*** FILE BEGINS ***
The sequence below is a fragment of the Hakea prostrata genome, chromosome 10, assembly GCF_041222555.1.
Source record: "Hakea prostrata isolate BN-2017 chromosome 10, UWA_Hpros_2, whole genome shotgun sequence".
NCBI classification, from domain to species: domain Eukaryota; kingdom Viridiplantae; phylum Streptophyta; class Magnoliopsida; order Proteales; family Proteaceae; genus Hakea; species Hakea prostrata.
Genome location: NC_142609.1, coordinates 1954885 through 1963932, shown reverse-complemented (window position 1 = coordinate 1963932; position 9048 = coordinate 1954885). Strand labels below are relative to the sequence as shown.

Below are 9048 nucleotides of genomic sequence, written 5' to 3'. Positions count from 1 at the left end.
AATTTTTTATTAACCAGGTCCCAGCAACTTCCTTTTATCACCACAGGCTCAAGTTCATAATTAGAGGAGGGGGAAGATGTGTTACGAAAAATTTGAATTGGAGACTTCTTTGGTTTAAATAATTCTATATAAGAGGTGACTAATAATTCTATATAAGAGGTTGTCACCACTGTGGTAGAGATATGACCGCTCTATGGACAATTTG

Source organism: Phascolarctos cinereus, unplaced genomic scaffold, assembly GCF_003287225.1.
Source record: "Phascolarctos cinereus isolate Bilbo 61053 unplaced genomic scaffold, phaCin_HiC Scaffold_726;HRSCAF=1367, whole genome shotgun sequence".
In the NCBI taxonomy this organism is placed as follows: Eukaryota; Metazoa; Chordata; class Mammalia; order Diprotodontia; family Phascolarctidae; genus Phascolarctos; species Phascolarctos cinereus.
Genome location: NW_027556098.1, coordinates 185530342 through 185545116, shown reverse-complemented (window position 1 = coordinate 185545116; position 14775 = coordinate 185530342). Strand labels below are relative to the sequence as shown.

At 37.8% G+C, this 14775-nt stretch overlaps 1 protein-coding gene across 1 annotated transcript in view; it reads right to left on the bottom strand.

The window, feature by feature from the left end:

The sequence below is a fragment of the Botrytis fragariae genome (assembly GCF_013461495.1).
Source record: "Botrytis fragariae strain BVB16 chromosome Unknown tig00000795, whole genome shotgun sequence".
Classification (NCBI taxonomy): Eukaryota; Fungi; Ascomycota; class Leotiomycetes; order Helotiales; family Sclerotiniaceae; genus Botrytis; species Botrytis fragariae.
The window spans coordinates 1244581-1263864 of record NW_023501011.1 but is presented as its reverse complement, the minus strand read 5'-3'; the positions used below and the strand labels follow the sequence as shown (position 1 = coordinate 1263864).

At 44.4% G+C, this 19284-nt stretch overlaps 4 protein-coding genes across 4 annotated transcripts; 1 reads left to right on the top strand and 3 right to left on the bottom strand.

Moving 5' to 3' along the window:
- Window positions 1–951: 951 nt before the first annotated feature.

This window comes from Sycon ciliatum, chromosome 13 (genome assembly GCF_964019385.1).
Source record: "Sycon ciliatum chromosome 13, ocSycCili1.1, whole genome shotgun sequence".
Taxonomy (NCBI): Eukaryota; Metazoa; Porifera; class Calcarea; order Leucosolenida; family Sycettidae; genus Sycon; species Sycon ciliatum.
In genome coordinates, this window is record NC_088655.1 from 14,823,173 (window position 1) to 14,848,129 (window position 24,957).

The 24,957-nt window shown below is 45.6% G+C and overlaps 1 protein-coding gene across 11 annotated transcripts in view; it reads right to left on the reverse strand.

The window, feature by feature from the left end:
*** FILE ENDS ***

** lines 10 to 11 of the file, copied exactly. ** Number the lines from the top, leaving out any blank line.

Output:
Genome location: NW_027556098.1, coordinates 185530342 through 185545116, shown reverse-complemented (window position 1 = coordinate 185545116; position 14775 = coordinate 185530342). Strand labels below are relative to the sequence as shown.

At 37.8% G+C, this 14775-nt stretch overlaps 1 protein-coding gene across 1 annotated transcript in view; it reads right to left on the bottom strand.